The most obvious solution would seem to be simple, just increase the thickness of the magazine tube material. However, John Browning never envisioned such abuse and his original design for the 1911 pistol did not leave any extra space in the magazine well for using a heavier gauge material.
On that February night, the idea finally came to Chip, add extra material on the end of the feed lips and form that material inward to construct a dual walled feed rail™ system. His rails would replace the 105-year old thin walled feed lips design and make it obsolete.
The Patented Feed Rails™ technology is the first durability enhancement to the feeding device of the 1911 pistol. It is the most recent improvement to magazine design to come from Chip in over 30 years. Chip’s magazine innovations started with his extra capacity 8-round .45 ACP Shooting Star magazine and his 10-round .38 Super Match Grade CMC 1911 magazines.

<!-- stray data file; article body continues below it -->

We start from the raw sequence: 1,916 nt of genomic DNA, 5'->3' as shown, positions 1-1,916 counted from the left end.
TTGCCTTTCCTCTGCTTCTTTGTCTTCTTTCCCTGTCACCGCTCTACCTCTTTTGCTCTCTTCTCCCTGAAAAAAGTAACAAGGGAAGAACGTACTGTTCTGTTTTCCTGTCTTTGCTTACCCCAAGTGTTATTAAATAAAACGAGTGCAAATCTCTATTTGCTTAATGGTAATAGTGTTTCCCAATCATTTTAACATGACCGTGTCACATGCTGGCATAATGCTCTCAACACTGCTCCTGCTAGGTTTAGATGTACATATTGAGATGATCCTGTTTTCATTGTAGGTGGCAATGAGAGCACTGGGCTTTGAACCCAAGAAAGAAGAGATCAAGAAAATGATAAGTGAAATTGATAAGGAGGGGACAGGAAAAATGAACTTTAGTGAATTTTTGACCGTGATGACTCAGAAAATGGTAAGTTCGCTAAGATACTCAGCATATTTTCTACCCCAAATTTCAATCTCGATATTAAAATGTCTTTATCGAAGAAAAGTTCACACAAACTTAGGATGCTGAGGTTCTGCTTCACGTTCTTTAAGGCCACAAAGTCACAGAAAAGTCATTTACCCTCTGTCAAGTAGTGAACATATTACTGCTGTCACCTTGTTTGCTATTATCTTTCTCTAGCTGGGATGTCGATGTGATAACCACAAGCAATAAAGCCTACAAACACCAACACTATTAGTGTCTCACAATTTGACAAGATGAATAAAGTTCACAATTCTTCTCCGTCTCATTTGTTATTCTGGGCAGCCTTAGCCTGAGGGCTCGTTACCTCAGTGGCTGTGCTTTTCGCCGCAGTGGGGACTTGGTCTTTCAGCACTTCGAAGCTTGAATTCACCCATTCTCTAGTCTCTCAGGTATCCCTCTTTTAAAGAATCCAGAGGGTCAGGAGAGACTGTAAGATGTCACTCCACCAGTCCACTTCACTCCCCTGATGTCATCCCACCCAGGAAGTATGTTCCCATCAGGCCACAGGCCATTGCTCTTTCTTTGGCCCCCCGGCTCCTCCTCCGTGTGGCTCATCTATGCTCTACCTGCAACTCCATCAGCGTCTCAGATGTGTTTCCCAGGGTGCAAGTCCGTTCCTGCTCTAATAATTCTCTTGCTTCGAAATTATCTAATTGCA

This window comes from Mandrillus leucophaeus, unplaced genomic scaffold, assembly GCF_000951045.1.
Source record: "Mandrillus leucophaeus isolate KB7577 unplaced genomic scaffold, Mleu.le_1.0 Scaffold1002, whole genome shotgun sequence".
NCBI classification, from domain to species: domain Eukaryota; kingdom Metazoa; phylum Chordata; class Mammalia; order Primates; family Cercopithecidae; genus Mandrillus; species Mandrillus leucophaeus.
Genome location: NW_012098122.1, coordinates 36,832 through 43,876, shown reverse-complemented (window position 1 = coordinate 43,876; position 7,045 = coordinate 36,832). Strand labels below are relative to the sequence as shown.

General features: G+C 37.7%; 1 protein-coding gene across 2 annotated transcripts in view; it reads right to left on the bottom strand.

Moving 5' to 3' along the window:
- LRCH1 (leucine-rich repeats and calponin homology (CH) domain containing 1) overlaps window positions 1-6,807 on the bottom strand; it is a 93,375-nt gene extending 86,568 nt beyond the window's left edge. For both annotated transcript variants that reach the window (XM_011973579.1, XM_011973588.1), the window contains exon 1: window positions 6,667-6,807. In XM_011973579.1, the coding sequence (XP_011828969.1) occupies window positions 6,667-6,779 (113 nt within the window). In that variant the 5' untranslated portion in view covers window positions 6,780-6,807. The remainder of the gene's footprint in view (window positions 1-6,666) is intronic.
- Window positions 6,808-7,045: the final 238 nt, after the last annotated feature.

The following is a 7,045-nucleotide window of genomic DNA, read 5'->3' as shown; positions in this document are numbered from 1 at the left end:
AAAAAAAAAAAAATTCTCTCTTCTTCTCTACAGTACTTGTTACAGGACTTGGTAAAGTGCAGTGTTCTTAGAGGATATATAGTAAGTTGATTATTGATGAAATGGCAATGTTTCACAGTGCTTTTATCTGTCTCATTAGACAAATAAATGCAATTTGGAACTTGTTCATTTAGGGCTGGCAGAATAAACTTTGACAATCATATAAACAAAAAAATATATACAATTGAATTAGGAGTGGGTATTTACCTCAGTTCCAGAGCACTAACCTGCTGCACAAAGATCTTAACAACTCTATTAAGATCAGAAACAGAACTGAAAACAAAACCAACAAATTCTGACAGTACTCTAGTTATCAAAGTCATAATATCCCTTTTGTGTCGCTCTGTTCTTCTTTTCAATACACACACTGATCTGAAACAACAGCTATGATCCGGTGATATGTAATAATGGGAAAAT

The Railed Power Magazine™ or RPM™ is a truly revolutionary new design for 1911-style pistols. It is the new ultimate in 1911 ammunition feeding devices. But great ideas need to be backed up with design and manufacturing processes. The concept of creating “Feed Rails” inside the tube of a 1911 magazine required complex tooling and manufacturing process that in themselves have turned out to be so unique and novel that they are patent pending as well as the design of the RPM.
After many months of research and development the complex engineering task of creating a cost effective process for producing the dual-walled Feed Rails, the first proof of concept prototypes were finally ready. It was time for Chip and his team to begin the task of testing prototypes of the RPM in .45 ACP.